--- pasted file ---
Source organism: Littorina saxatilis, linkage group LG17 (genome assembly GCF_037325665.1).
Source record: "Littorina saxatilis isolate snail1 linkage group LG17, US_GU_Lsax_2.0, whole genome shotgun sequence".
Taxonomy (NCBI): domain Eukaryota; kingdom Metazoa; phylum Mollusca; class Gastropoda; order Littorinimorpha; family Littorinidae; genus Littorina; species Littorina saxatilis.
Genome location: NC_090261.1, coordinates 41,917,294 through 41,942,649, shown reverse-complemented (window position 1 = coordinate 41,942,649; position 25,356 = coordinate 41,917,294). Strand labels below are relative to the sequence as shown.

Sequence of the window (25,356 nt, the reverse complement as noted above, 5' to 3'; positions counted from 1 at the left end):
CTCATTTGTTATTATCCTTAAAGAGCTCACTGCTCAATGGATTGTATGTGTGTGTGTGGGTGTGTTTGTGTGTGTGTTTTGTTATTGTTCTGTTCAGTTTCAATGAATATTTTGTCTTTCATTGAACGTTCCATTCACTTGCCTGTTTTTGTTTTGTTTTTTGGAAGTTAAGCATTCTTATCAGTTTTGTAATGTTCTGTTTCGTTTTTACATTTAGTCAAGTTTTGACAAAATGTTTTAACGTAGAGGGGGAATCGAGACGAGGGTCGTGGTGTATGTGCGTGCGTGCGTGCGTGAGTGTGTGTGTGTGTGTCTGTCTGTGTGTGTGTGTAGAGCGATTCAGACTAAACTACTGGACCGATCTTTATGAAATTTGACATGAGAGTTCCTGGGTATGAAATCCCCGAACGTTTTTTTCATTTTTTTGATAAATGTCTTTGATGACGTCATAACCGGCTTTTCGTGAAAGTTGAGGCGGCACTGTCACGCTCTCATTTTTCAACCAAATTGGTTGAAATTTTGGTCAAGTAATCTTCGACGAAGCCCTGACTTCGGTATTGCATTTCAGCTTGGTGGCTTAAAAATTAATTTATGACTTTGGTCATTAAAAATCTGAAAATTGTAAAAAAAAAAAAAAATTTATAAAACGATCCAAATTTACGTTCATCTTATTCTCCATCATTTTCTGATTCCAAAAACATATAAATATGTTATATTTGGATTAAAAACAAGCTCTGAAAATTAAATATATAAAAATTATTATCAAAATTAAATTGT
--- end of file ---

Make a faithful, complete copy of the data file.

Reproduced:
Source organism: Littorina saxatilis, linkage group LG17 (genome assembly GCF_037325665.1).
Source record: "Littorina saxatilis isolate snail1 linkage group LG17, US_GU_Lsax_2.0, whole genome shotgun sequence".
Taxonomy (NCBI): domain Eukaryota; kingdom Metazoa; phylum Mollusca; class Gastropoda; order Littorinimorpha; family Littorinidae; genus Littorina; species Littorina saxatilis.
Genome location: NC_090261.1, coordinates 41,917,294 through 41,942,649, shown reverse-complemented (window position 1 = coordinate 41,942,649; position 25,356 = coordinate 41,917,294). Strand labels below are relative to the sequence as shown.

Sequence of the window (25,356 nt, the reverse complement as noted above, 5' to 3'; positions counted from 1 at the left end):
CTCATTTGTTATTATCCTTAAAGAGCTCACTGCTCAATGGATTGTATGTGTGTGTGTGGGTGTGTTTGTGTGTGTGTTTTGTTATTGTTCTGTTCAGTTTCAATGAATATTTTGTCTTTCATTGAACGTTCCATTCACTTGCCTGTTTTTGTTTTGTTTTTTGGAAGTTAAGCATTCTTATCAGTTTTGTAATGTTCTGTTTCGTTTTTACATTTAGTCAAGTTTTGACAAAATGTTTTAACGTAGAGGGGGAATCGAGACGAGGGTCGTGGTGTATGTGCGTGCGTGCGTGCGTGAGTGTGTGTGTGTGTGTCTGTCTGTGTGTGTGTGTAGAGCGATTCAGACTAAACTACTGGACCGATCTTTATGAAATTTGACATGAGAGTTCCTGGGTATGAAATCCCCGAACGTTTTTTTCATTTTTTTGATAAATGTCTTTGATGACGTCATAACCGGCTTTTCGTGAAAGTTGAGGCGGCACTGTCACGCTCTCATTTTTCAACCAAATTGGTTGAAATTTTGGTCAAGTAATCTTCGACGAAGCCCTGACTTCGGTATTGCATTTCAGCTTGGTGGCTTAAAAATTAATTTATGACTTTGGTCATTAAAAATCTGAAAATTGTAAAAAAAAAAAAAAATTTATAAAACGATCCAAATTTACGTTCATCTTATTCTCCATCATTTTCTGATTCCAAAAACATATAAATATGTTATATTTGGATTAAAAACAAGCTCTGAAAATTAAATATATAAAAATTATTATCAAAATTAAATTGT